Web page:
Duke’s: Where family memories are made


By M.V. Moorhead

“Honestly, we wanted someplace where all three
of us would want to go.”
Within that encapsulated bit of history from Jaime
Ponder, one of the three founders of Duke’s Tavern, lies
the gastronomic raison de e’tre of the owners’ foray into
opening one of the east Valley’s newest—and potentially
most appealing—dining destinations.
“Someplace with great food—someplace where you
could go and watch the game, or you could bring the
So far, so good.
You can certainly watch the game on any of several TV
screens in the roomy, airy eatery and bar at the northeast
corner of Ray and Rural roads in Chandler, which opened
last October.
I took my family there on a recent Saturday afternoon,
and we ate our fill from Dukes’ long and varied menu of
pub-grub favorites done right.
“All of the recipes are stuff we came up with, sort of
home cooking,” says Ponder, an Ohio native and veteran of
the Columbus-based chain Max and Erma’s. She and her
partners Amy Mills Scheufler and Justin Azelton, who met
while working at Chandler’s New York Pizza Department,
take pride in the from-scratch nature of Dukes’ food.
“We honestly do everything in-house, except for bread,
which we buy from a local bakery.”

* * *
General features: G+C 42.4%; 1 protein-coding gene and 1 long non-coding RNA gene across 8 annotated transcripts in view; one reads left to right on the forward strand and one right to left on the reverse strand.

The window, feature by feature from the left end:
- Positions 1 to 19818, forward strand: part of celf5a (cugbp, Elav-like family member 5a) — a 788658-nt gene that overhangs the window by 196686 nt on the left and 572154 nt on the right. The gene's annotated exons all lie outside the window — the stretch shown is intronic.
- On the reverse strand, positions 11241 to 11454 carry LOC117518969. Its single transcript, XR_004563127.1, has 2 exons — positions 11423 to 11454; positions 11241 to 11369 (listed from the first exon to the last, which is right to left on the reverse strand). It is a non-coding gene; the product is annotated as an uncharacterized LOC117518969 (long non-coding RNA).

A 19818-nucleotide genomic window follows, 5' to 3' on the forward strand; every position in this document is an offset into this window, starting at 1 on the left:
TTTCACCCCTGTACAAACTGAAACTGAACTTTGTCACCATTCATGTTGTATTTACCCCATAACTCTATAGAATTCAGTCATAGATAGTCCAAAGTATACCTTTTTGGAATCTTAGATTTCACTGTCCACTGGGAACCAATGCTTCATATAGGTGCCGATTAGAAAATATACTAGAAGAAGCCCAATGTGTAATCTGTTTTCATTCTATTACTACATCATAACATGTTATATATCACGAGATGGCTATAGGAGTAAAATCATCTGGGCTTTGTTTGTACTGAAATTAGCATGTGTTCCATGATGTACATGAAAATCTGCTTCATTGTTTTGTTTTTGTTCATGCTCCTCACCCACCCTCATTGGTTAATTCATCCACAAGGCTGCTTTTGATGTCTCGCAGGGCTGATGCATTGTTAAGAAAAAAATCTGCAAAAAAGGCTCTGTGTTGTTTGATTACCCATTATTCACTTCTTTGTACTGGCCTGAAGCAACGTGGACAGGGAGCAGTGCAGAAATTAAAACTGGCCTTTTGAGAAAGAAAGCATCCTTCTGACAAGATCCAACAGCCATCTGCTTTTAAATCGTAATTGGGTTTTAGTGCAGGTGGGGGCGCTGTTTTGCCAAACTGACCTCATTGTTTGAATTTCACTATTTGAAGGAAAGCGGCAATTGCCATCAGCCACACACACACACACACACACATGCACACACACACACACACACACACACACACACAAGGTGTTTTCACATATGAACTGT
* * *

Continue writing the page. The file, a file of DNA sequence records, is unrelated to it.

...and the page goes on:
Among the goodies we tried were the wings, available
accompanied by such sauces as Chipotle BBQ and Sriracha
BBQ. We kept it simple—the Bourbon BBQ—and weren’t
We also tested Duke’s skill at the all-important burger
by trying the sliders, and these too proved worth the
tummy space—beefy and juicy but not greasy.
Duke’s offers somewhat more ambitious fare as well.
The tasty Greek Chicken Pasta, with feta, cherry tomatoes
and olives in a light sauce, makes a hearty but not heavy
option for the coming warm weather.
The only slight letdown, for me, was the hummus—a
bit thin and soupy for my taste. I actually liked the olive
tapenade that’s served with it better than the hummus
Maybe the highlight of the menu, however, is the
Reuben. Duke’s does the deli classic traditionally—corned
beef with sauerkraut and swiss cheese—but to snappy,
vibrantly flavorful perfection between slices of marbled rye.
“We slow-roast our own corned beef,” says Ponder,
“which most places don’t do. Our Reuben is one of the best
Reubens.” The pride seems to me justified—it’s one of the
best Reubens I’ve ever had, too.
The very spaciousness of Duke’s is part of its appeal—
it doesn’t have the cramped, jostling feel that so many
watering holes have. And this extends to an outdoor space,
as well.
Says Ponder:
“What sold us on the place is that it has an awesome
patio, something that wasn’t really capitalized on by the
previous owner.”
The Duke’s Tavern trio are capitalizing. “Since we
finished the patio,” says Ponder, “we’ve done a 40th
birthday party; we’ve done a wedding rehearsal dinner;
we’re doing a wedding reception.”
In short, Duke’s is shaping up to be not only a place to
watch the game or get a bite with the family, but a place
where family memories can be made.

Duke’s Tavern is at 4910 W. Ray Road, just west of
the Sunset branch library. Hours: 11-midnight, Sunday-
Thursday; 11-2 a.m. on Friday & Saturday. Phone:


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